On one of her marathon bus commutes, DiJonnette Montgomery-Thompson watched a mother with three small children in tow get kicked off a bus and left on the side of the road because their transfers expired before they reached their destination. They had no more money to pay another fare.
It’s a problem that Montgomery-Thompson, a 39-year-old student getting a degree in social work, can run into when she and her daughter string together errands on the bus to buy school shoes, fill a prescription, or hit the library.
The two-hour window they’re now allowed to transfer to other buses or rail lines after paying their collective $4.15 fare seems like it should be long enough to get a lot done. But because her main bus line in suburban Beaverton, Oregon, only runs once an hour on weekends, a one-way trip to the grocery store and one other stop can easily eat up that time. If that transfer window runs out, she ends up paying again to finish her errands and get home.
The Portland metro area’s transit agency has dealt with recent revenue shortfalls by cutting service five times over four years, which has been particularly hard on the region’s low-income, minority, and transit-dependent population. As Montgomery-Thompson explains:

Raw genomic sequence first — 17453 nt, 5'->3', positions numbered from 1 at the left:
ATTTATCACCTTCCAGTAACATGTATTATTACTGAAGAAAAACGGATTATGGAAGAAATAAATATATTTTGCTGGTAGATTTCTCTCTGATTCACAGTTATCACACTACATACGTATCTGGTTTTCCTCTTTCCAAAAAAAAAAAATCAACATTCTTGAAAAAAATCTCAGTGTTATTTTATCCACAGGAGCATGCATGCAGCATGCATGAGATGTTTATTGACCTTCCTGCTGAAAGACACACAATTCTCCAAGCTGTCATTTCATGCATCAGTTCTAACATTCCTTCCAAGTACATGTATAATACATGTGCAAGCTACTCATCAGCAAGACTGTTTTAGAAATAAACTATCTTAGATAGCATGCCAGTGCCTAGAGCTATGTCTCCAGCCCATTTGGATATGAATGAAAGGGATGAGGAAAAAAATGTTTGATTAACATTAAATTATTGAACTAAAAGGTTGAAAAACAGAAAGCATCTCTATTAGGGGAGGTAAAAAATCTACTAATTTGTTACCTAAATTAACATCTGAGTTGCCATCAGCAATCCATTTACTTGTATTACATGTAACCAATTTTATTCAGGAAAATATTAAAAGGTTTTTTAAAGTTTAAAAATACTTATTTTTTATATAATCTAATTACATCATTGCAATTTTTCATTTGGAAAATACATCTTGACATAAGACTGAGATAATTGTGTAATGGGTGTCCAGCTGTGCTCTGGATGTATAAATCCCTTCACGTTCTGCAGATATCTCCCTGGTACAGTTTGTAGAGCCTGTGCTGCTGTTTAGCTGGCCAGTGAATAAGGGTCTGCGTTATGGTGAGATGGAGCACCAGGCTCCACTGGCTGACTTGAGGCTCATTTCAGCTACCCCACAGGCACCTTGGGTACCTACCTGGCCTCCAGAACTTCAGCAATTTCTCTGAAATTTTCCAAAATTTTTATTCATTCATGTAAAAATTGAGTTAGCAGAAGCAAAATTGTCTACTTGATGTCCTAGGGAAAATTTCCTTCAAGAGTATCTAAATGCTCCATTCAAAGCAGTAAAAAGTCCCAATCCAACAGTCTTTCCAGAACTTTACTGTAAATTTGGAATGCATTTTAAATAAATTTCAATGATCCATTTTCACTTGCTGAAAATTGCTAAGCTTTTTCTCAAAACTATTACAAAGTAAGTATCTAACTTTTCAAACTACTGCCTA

I use the bus to do everything I need to do, but the reliability and service isn’t what it used to be. Because we don’t have frequent lines in the suburbs, cutting back service has been extremely hard. You see a lot of people at the transit stations just waiting for an hour during any given day. There’s nowhere to get children a drink of water, there’s nowhere to use the restroom.
This mother had an infant and two small children on a bus that runs once an hour, and her transfer expired on her and everyone got pulled off. To me, that doesn’t seem fair. You’re waiting and waiting and your transfer expires before the bus takes off and they say too bad. The least they could do is extend the time.
Riders like Montgomery-Thompson, who’ve been asked to pay more for less service, want something in return. They’re asking TriMet for a relatively small change that they argue would make a big difference in their lives: extending the transfer window that permits travel on a single fare to 3 hours during the day and until the end of service after 7 p.m.
That would arguably make Portland’s transit transfer policy the most liberal in the country. TriMet has agreed to consider the idea, and is currently crunching updated data to estimate how much it would cost. Depending on the assumptions used, previous figures have run in the neighborhood of $1 to $4 million, some of which would be offset by increased ridership from people who would be more inclined to take the bus.
(Update 7/22/13: TriMet has released this updated financial analysis of the 3 hour transfer proposal, estimating that losses from extending that window could range from $2.1 million to $4.1 million. Advocates have “have begun a facilitated dialogue with TriMet brass about the details and methods behind their numbers,” according to OPAL.)